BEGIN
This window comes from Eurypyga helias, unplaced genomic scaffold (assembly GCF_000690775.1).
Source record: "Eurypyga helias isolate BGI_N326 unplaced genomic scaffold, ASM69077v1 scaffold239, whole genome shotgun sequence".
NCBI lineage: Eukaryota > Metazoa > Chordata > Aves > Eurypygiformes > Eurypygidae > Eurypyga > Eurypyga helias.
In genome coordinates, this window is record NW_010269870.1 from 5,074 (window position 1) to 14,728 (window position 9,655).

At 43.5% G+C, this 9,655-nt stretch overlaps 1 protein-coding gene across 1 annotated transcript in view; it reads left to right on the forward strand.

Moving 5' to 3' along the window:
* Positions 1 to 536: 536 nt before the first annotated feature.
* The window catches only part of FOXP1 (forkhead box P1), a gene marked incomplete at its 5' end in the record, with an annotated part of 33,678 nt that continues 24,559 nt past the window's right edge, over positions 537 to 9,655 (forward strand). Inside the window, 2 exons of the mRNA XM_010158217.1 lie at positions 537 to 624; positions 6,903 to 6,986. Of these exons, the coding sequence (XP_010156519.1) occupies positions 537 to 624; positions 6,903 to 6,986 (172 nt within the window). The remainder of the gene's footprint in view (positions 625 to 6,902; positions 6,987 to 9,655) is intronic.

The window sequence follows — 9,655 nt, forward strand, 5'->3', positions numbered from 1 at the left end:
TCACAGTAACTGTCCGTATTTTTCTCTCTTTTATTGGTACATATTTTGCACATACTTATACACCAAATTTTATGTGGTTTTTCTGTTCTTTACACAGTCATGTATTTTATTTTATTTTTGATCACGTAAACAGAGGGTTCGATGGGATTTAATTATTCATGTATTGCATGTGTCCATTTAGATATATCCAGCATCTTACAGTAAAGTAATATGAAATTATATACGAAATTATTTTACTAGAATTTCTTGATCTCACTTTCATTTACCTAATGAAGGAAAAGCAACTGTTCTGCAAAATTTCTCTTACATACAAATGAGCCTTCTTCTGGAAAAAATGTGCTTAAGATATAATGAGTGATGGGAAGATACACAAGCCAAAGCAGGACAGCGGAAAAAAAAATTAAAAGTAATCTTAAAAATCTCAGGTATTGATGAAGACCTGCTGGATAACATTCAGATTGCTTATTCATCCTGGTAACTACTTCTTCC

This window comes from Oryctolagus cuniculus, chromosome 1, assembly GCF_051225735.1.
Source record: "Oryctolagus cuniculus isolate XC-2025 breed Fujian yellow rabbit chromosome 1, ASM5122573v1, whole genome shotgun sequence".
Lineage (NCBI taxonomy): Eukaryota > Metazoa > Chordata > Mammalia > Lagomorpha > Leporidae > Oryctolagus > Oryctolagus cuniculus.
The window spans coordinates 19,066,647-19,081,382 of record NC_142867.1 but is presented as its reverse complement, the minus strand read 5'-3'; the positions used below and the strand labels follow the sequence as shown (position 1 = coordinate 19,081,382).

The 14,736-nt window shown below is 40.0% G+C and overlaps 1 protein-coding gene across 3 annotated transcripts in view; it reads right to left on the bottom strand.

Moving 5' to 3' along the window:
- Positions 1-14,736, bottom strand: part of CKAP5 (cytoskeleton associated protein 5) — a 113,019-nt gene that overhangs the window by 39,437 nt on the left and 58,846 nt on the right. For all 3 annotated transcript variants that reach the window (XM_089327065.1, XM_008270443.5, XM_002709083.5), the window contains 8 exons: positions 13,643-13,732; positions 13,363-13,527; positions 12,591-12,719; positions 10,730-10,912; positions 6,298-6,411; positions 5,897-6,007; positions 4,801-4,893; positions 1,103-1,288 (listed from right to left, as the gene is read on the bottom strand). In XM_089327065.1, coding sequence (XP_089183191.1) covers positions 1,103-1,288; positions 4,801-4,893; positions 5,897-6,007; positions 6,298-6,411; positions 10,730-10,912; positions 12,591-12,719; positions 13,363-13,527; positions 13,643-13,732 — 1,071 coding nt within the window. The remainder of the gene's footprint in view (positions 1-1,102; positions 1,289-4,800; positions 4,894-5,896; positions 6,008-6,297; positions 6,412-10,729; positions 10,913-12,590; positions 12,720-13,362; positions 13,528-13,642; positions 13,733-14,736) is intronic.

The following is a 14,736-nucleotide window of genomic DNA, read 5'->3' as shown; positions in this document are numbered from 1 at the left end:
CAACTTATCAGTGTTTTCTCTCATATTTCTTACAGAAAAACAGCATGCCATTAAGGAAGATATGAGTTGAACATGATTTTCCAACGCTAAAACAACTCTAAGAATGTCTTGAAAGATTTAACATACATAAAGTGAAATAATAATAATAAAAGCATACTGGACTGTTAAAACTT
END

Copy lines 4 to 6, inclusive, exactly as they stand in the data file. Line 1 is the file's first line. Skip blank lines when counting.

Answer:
In genome coordinates, this window is record NW_010269870.1 from 5,074 (window position 1) to 14,728 (window position 9,655).

At 43.5% G+C, this 9,655-nt stretch overlaps 1 protein-coding gene across 1 annotated transcript in view; it reads left to right on the forward strand.

Moving 5' to 3' along the window: